Whence the name "Parson's Nose"?
In Shakespeare's "Romeo and Juliet", the character Mercutio, trying to wake Romeo from his preoccupation with dreams, tells him the story of the madcap Queen Mab, the fairies' midwife, who gallops in her tiny chariot across bodies while they sleep, causing them to dream of particular things - over a lawyer's fingers and he dreams of fees, over a lady's lips and she dreams of kisses. "Sometimes she tickles a parson's nose, and then dreams he of another benefice!"
A "benefice" might be a promotion, or a financial bonus, and since we are a nonprofit in need of support we are always dreaming of another gift. A "parson's nose" is also, where I grew up in Philadelphia, a reference to the back end of a chicken, or as our mother said, "the part that comes over the fence last". If you look at our logo you can see both a sleeping parson and the back end of a chicken. At Parson's Nose, as veteran professionals, we take our work very seriously, but not ourselves. ("Parson's Nose" is also the only name Mary and I could agree upon.)
Why the Classics?
Our cultural expectations are being woefully underserved by today’s media. “Real Housewives” and “Game of Thrones” have a place, but we believe there’s more, and it’s not on a screen. The art form of theater celebrates artist and audience sharing story, time and place. The classics are tales that have endured because they speak illuminating truths to each generation. They contain the richest language, characters and thoughts in our culture. They are about families. In the classics, the joys and problems of a 17th Century family find kinship in the 21st. We realize we are, and have always been, part of the same human family.
Aren’t "the classics" difficult to understand?
Not if done well.True, any art form requires focus and attention, but the same rich language that may be intimidating on the page becomes much clearer when presented as it was intended, as dialogue between visible characters in a dramatic situation.
For example, if in A Midsummer Night’s Dream we see that Helena is tall and Hermia is short, all the references in the cat-fight “How low am I, you Maypole?” make perfect sense and is funny! Our professionally acted, condensed adaptations are perfect introductions for the old, young, and in-between, and have been known to stimulate actual – wait for it – family conversation on the way home! The classics are gold mines of imagery, wit, poetry and characterizations that can be plundered anew each time we enter.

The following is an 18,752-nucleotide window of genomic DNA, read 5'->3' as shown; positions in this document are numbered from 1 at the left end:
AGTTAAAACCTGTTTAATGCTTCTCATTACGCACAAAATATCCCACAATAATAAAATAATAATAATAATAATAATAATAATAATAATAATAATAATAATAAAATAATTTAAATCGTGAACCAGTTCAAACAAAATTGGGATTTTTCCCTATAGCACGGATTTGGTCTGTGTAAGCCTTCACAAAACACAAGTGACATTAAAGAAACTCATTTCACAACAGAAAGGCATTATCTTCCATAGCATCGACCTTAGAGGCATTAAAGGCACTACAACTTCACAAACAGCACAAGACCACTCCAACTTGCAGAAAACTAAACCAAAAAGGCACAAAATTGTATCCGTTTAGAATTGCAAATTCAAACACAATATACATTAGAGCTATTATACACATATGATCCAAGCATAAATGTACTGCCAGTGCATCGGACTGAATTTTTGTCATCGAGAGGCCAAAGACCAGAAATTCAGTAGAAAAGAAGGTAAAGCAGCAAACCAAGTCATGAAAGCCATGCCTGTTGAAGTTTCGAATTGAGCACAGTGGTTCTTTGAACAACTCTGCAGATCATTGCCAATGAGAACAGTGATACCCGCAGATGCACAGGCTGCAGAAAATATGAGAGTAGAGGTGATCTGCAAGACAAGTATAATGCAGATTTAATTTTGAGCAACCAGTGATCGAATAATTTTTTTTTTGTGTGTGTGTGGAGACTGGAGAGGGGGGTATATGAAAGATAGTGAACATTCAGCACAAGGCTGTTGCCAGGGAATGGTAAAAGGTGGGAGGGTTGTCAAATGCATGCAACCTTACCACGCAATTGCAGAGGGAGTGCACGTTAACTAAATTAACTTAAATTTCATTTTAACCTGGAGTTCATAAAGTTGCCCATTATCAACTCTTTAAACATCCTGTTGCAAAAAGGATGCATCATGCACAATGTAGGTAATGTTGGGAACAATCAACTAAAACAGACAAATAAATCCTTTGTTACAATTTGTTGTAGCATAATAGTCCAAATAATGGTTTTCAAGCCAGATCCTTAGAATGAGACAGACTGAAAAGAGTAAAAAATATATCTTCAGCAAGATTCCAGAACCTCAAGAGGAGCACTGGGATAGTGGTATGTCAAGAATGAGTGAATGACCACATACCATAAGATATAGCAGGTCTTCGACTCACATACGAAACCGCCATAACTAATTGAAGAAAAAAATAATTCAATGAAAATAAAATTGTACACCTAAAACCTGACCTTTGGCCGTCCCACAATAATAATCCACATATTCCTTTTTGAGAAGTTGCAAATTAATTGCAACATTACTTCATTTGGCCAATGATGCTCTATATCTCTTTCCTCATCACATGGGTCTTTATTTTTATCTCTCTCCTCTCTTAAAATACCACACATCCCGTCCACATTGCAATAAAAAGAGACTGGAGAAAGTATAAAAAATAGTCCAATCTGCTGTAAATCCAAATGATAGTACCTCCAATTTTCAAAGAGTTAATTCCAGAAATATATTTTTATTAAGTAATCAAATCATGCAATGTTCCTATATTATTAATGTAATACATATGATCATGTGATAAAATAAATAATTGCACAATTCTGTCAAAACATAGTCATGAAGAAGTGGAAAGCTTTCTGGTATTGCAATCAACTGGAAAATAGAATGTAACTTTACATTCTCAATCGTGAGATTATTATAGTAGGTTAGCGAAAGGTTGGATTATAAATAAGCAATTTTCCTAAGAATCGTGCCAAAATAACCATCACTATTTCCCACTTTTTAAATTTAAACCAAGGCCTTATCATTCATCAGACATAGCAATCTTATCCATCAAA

What is Readers' Theater?
READERS’ THEATER goes all the way back to the Greeks and recitations of epic poetry. It involves the simplicity of the actor with script in hand, using his/her voice to communicate the character and story. It evolved throughout the centuries. Mark Twain and Charles Dickens became devotees in their public performances.
It gained popularity in New York in 1945 with Eugene O’Neil Jr.’s group, billed as “Readers’ Theater”, which presented “Oedipus Rex” at the Majestic Theater. In 1948 the First Drama Quartet featured Charles Laughton, Agnes Moorehead, Charles Boyer and Cedric Hardwick presenting “Don Juan in Hell”, touring 35 states and giving 500 performances. In 1994, Haris Yulin, Rene Auberjonois, Gena Rowlands, Diane Wiest, David Warner, Martin Landau and Charles Durning formed the Second Drama Quartet.
"It’s not necessarily a richer experience, but it’s a different experience. It’s like listening to radio: People’s imaginations were engaged in a different way than with television.” (Yulin)
Its appeal to flexibility and the imagination have also made Readers’ Theater and excellent format for radio as well as educational theater. It allows us to present more works, more quickly. We hope you’ll enjoy something a little bit different.